Of the many filmmakers who shook up the independent film scene and took advantage of the widespread popularity of home video, Leslie Harris stood out as a female filmmaker with a distinctive voice as the writer, director and producer of Just Another Girl on the I.R.T. (1992). Here, we get inside the heart and soul of a young woman determined to overcome the obstacles in her Brooklyn surroundings to become a doctor, a mission many young viewers took to heart. The film was recently restored by the Academy Film Archive in collaboration with UCLA and Sundance, with a premiere last month at Sundance as part of its annual From the Collection series.
The first Black woman to earn an Oscar nomination for a film she directed, Houston moved audiences with her powerful short film, Tuesday Morning Ride (1995), based on a story by Harlem writer Arna Bontemps, about an aging couple (Ruby Dee and Bill Cobbs) dealing with a society they feel no longer has any use for them. Since then, she has gone on to a successful career including several notable TV assignments, such as helming multiple episodes of Empire.
The LGBT experiences of Black youths became a major topic of conversation with the release of Jenkins’ second feature film, Moonlight (2016), which went on to win the Oscar for Best Picture, as well as Oscars for Best Supporting Actor for Mahershala Ali and Best Adapted Screenplay for Jenkins and Tarell Alvin McCraney. He was nominated again for his screenplay for his third directorial feature, If Beale Street Could Talk (2018), which won an Oscar for Best Supporting Actress for Regina King. Most recently, he directed and won an Emmy for his work on the 2021 limited series, The Underground Railroad, depicting the network of escape routes for slaves in the American South.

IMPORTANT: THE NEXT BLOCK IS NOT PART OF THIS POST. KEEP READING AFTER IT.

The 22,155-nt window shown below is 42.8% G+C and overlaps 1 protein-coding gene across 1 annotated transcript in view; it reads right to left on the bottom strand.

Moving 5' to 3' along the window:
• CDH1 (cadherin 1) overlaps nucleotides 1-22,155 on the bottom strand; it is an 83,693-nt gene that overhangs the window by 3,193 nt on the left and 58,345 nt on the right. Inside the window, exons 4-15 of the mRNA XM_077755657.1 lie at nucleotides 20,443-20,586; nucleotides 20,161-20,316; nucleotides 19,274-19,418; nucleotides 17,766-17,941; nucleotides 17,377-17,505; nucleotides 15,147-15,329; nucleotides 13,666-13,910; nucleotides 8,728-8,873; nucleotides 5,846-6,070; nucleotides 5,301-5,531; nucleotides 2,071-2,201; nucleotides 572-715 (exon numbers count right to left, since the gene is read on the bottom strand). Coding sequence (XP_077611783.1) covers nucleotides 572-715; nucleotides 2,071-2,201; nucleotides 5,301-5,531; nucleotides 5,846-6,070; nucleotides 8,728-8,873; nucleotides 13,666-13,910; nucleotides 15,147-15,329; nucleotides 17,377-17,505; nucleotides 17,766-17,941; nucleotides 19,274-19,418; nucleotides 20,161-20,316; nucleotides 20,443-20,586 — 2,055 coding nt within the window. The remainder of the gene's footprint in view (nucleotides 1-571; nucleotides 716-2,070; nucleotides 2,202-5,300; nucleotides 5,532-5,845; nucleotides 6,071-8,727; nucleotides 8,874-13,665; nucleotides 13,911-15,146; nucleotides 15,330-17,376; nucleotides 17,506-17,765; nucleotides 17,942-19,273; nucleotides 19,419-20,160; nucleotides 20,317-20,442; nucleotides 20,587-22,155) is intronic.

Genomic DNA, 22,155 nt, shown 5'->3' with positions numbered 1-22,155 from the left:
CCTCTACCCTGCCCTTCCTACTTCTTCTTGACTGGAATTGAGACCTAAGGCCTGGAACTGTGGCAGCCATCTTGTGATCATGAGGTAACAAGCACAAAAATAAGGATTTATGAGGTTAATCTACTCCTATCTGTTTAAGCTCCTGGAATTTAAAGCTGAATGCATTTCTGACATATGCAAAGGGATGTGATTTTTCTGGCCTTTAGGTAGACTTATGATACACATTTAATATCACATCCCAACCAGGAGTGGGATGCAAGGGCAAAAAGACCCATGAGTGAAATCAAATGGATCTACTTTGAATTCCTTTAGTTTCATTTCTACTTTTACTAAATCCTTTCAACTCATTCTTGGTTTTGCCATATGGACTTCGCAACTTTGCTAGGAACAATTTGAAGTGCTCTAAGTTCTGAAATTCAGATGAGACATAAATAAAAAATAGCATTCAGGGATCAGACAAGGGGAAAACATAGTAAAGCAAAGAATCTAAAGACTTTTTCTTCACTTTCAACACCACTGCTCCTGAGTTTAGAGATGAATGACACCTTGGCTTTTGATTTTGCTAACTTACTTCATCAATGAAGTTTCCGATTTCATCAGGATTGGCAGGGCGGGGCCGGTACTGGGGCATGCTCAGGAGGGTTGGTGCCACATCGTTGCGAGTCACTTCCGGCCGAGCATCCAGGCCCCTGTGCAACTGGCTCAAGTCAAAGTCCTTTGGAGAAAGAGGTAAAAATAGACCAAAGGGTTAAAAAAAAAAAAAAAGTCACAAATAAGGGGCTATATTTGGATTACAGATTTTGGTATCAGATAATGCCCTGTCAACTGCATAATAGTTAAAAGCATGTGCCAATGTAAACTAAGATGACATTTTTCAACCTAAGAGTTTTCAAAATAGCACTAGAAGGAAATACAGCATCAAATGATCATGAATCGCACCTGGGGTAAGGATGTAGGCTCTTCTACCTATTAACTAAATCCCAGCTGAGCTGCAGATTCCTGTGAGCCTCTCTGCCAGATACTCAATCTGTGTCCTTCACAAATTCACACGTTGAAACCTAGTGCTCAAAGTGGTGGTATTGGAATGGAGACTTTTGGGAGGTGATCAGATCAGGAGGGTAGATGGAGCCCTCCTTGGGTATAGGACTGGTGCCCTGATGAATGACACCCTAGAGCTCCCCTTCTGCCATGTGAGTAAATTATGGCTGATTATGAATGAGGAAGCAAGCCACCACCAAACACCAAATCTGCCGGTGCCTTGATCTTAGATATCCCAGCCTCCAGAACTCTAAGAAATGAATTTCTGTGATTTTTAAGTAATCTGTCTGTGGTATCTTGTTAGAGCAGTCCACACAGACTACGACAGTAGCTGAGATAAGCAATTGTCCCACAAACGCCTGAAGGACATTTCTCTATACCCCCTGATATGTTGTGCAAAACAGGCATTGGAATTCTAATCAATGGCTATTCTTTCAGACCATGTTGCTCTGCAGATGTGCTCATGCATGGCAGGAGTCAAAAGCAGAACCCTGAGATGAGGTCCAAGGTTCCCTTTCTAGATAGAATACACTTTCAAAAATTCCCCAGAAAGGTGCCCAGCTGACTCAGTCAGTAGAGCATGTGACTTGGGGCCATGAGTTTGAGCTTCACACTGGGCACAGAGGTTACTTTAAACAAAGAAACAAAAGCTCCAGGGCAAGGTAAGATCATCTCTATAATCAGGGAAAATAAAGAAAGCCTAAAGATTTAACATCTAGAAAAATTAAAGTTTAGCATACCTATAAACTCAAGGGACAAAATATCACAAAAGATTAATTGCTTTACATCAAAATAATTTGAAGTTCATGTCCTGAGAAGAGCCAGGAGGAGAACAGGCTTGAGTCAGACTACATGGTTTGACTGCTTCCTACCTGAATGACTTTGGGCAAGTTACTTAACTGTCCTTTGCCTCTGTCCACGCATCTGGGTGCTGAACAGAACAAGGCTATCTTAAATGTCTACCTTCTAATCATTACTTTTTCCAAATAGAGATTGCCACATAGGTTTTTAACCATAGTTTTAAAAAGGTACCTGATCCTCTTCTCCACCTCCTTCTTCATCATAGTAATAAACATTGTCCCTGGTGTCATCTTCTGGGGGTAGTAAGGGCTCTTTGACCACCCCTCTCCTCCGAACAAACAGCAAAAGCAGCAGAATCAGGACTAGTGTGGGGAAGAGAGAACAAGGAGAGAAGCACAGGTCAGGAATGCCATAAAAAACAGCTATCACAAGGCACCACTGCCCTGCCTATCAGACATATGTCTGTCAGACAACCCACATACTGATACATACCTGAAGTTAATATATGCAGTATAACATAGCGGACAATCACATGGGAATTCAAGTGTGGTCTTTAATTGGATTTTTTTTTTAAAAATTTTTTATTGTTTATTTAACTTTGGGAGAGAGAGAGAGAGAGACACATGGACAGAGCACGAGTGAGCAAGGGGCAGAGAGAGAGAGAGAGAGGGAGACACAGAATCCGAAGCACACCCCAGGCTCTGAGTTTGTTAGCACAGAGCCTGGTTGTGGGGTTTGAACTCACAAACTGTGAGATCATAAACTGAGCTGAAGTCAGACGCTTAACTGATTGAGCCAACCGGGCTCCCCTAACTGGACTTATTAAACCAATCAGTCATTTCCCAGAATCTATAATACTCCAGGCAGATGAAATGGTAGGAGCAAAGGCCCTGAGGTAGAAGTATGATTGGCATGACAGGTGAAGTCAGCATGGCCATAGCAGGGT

A list of this groundbreaking filmmaker’s achievements and impact would be far too long to cover here, of course, given that his filmography includes classic narrative films such as Do the Right Thing (1989), Malcolm X (1992), BlacKkKlansman (2018), and so many more. However, his impact on the community may be best seen in his impressive short and long-form documentary work, including the Oscar-nominated 4 Little Girls (1997) about the victims of a 1963 bombing in Birmingham, When the Levees Break: A Requiem in Four Acts (2006), an examination of the government’s response to Hurricane Katrina, If God Is Willing and da Creek Don’t Rise (2010), and Mo’ne Davis: I Throw Like a Girl (2014), all of which examine the tangled relationship in America between race, government, and modern media.
The first Oscar presented to an African-American director for a feature-length film went to Seattle-born documentarian Martin for Undefeated (2011), which he co-directed with Daniel Lindsay. This fly-on-the-wall look at a Memphis football team trying to turn around a punishing losing streak became a film festival favorite, putting Martin and Lindsay on the path to more glory with films including LA 92 (2017), recounting the turbulent Los Angeles Riots, and the recent Tina Turner documentary, Tina (2021).